A woman dressed in a kimono called

LETTER FROM KYOTO

A centuries-old traditional garment from Japan, the kimono refuses to give in to its complex letters of nobility. Taking advantage of the Covid-19 pandemic, a Kyoto consortium (in the west of the country) bringing together, among others, the Union of weavers of Nishijin and Tango – two strongholds of silk -, the Kyoto Yuzen Confederation, named after a renowned dyeing technique, and the specialist store Tomoe, inaugurated at the end of February the “Kyokimonogatari” (“History of the Kyoto kimono”).

This very rich site designed with Extended Reality technology, which combines virtual reality, augmented reality or even 360-degree capture, allows you to discover “The beautiful kimonos, the cute kimonos, the tailoring workshops, the history and the landscapes of the city”, specifies the consortium. It immerses the visitor in the world of this outfit, the name of which literally means “the thing you wear”.

Closing of stalls

The initiative is funded by business support funds during a pandemic. Since the appearance of Covid-19, the wearing of the kimono has been lost in the former Japanese capital. The opportunities to wear it have disappeared from the agendas and the 87.1% drop in foreign tourism in 2020 resulted in the closure of the kimono rental shops that abounded around the traditional district of Gion with its dark wood facades and that frequent maiko, the apprentice geishas, ​​or the popular vermilion Kiyomizu-dera temple.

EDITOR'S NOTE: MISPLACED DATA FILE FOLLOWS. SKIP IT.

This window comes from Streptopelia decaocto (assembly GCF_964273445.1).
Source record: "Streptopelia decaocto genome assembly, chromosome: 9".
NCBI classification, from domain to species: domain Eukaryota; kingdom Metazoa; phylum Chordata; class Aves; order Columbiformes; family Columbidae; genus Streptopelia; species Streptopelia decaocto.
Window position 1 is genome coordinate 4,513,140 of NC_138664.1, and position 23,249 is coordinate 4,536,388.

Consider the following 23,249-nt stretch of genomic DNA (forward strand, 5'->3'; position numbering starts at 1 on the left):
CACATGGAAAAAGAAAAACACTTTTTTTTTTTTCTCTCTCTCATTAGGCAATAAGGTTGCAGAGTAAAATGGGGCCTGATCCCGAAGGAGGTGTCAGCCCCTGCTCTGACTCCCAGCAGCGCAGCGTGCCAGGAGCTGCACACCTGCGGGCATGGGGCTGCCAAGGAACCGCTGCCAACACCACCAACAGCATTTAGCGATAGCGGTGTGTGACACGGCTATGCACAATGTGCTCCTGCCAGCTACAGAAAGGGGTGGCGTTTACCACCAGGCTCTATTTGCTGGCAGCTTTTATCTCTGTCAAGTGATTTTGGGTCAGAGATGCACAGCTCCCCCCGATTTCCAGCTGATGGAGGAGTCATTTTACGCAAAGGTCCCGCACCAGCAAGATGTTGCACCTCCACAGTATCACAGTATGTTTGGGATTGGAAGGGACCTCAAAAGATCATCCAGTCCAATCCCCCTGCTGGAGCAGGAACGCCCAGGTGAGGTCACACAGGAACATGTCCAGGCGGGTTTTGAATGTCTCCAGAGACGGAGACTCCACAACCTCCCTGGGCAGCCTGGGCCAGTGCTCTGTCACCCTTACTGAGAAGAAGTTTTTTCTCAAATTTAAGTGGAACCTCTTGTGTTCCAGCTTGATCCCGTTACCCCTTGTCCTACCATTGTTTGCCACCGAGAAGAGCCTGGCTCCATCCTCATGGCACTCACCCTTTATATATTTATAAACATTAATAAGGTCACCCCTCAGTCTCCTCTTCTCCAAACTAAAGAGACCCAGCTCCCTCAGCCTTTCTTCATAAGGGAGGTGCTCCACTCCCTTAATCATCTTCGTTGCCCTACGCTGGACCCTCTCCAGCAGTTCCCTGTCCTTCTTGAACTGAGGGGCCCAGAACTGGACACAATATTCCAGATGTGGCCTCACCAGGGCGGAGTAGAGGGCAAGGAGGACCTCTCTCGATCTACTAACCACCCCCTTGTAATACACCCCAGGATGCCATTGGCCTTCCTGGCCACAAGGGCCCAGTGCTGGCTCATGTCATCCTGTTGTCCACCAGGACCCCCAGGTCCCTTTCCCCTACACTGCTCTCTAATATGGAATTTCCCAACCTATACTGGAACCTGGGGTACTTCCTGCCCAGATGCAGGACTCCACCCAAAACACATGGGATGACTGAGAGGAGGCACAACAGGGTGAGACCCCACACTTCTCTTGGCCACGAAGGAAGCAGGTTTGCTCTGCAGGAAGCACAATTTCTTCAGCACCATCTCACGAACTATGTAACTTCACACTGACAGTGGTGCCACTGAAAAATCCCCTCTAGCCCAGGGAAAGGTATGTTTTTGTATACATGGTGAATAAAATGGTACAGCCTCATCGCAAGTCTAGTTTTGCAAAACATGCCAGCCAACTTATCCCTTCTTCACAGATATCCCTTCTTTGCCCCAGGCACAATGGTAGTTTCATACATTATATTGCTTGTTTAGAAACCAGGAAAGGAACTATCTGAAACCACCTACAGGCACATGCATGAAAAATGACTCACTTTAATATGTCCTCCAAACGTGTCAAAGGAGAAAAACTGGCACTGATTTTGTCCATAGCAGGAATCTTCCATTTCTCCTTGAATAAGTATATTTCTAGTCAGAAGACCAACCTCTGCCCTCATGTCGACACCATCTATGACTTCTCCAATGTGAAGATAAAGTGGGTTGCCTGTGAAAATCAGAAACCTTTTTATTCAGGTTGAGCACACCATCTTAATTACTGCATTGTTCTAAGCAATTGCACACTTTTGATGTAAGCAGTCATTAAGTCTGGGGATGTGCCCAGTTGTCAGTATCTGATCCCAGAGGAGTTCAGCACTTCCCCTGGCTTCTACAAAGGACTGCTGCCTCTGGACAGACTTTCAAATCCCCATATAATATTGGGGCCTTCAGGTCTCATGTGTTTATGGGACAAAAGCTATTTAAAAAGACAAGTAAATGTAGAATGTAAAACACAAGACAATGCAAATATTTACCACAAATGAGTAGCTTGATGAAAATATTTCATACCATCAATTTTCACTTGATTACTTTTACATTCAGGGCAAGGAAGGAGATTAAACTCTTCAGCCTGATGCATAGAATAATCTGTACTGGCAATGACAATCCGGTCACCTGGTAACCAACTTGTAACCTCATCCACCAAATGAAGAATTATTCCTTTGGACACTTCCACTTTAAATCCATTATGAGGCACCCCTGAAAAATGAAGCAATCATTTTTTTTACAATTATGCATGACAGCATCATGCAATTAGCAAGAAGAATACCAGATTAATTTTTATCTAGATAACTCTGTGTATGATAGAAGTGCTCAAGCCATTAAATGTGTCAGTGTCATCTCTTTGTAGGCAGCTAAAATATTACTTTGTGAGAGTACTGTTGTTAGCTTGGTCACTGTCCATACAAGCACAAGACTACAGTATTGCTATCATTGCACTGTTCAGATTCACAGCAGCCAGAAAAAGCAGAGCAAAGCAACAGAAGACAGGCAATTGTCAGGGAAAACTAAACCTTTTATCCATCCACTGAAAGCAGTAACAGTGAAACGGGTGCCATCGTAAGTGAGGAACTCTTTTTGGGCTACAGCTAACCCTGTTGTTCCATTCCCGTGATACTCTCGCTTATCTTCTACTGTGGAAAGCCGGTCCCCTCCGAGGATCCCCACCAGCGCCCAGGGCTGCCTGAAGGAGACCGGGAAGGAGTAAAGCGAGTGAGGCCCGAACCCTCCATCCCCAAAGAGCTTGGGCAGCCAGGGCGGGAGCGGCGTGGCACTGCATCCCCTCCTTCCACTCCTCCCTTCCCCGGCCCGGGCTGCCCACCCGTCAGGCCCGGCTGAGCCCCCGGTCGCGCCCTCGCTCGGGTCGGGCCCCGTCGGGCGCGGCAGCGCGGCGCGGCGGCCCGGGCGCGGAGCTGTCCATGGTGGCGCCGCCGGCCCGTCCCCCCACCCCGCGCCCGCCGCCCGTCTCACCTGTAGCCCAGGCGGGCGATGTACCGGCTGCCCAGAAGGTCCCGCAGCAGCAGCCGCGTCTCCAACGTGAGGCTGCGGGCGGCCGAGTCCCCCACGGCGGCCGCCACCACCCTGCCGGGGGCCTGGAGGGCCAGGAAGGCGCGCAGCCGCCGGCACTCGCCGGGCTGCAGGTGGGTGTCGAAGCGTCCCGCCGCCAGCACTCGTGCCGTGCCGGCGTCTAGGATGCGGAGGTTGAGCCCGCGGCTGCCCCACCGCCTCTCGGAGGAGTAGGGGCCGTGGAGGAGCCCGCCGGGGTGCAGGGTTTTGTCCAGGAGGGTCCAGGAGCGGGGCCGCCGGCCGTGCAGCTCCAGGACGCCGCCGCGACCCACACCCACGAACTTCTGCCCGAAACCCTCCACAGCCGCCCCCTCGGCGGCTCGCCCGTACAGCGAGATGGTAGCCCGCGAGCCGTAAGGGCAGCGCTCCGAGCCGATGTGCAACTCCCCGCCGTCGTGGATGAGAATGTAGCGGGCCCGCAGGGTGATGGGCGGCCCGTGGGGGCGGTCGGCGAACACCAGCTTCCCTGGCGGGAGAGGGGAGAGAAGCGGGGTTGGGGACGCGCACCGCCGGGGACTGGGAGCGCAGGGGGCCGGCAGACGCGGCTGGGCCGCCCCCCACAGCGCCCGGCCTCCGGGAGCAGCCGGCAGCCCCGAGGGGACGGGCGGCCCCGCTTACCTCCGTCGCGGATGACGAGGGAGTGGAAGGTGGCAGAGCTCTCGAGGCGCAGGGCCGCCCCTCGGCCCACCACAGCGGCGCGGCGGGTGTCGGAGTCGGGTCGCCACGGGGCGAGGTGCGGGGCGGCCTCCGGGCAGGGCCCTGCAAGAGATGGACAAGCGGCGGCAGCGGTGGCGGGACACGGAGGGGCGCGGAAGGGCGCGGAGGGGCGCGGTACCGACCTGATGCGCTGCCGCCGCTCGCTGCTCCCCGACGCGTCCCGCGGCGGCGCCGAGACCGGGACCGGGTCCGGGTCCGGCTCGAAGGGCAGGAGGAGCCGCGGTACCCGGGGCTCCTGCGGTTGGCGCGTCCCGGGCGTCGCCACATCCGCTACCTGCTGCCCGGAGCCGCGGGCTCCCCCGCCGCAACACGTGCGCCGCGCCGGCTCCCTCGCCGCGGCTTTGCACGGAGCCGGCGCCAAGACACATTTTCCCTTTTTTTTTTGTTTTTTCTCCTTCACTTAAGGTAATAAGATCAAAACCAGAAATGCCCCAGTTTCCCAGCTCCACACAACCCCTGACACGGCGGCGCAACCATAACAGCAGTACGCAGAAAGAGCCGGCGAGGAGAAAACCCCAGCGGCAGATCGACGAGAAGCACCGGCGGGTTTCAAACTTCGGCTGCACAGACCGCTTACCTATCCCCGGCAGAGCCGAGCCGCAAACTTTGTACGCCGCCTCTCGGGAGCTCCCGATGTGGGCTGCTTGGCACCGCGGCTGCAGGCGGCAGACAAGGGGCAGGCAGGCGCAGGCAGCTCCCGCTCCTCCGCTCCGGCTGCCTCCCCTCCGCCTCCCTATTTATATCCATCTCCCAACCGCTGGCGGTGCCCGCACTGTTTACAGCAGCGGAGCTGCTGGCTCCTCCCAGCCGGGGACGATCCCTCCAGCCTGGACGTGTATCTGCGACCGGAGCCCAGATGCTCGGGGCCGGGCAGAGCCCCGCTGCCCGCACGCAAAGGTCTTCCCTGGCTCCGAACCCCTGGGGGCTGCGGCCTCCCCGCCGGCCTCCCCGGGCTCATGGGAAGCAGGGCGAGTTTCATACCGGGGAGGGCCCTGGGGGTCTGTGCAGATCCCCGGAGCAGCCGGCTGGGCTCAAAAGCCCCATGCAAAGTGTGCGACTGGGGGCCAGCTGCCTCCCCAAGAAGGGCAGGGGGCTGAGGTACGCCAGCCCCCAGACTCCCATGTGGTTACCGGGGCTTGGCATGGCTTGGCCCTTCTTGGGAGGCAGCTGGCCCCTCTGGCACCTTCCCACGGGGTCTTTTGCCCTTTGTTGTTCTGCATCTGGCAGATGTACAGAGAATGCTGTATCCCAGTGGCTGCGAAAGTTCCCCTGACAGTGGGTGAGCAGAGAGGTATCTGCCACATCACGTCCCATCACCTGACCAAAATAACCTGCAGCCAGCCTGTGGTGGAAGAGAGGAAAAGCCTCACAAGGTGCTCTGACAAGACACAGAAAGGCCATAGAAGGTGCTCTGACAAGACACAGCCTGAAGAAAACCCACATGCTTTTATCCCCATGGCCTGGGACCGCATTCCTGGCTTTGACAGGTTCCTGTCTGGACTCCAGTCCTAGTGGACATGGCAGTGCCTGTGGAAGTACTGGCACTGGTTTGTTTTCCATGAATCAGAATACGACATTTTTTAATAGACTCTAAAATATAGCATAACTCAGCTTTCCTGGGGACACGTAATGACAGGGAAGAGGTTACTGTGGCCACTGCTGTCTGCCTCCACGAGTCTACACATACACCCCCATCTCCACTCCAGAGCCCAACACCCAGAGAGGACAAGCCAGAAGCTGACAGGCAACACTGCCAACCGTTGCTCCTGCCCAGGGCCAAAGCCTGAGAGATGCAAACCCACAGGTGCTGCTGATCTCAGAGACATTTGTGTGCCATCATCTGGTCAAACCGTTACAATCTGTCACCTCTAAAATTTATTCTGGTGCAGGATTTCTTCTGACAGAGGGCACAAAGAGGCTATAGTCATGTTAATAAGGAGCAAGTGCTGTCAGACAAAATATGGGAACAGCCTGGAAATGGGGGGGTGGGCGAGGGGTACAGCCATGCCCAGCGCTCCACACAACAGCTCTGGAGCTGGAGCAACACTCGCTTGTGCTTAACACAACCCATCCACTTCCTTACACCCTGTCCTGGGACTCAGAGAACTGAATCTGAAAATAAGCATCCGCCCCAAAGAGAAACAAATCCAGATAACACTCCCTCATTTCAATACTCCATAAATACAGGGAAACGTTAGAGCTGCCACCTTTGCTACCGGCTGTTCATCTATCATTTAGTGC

Young people from China, Southeast Asia or the West would dress for a few hours in a yukata – cotton kimono with patterns inspired by nature and worn more in summer – to explore the city. This vogue advantageously reducing the circulation of traditional T-shirt-shorts-thong sets, however, made some purists tick. The wearing of the kimono obeys strict and ancient rules.

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Influenced by the outfits worn in China, the silk or cotton kimono follows a unique pattern, cut from a roll of fabric 11 to 13 meters long and 36 centimeters wide. Once donned, it is held in place with a wide belt called an “obi”.

The kimono envelops the body more than it emphasizes the shapes. Only the face, neck, back of the neck, hands and forearms are visible. Physically binding, its wearing is dictated by complex rules, linked to the season, age or even the circumstance. For the celebration of 20 years of coming of age, women wear a kimono said “Furisode”, with long sleeves and shimmering colors.

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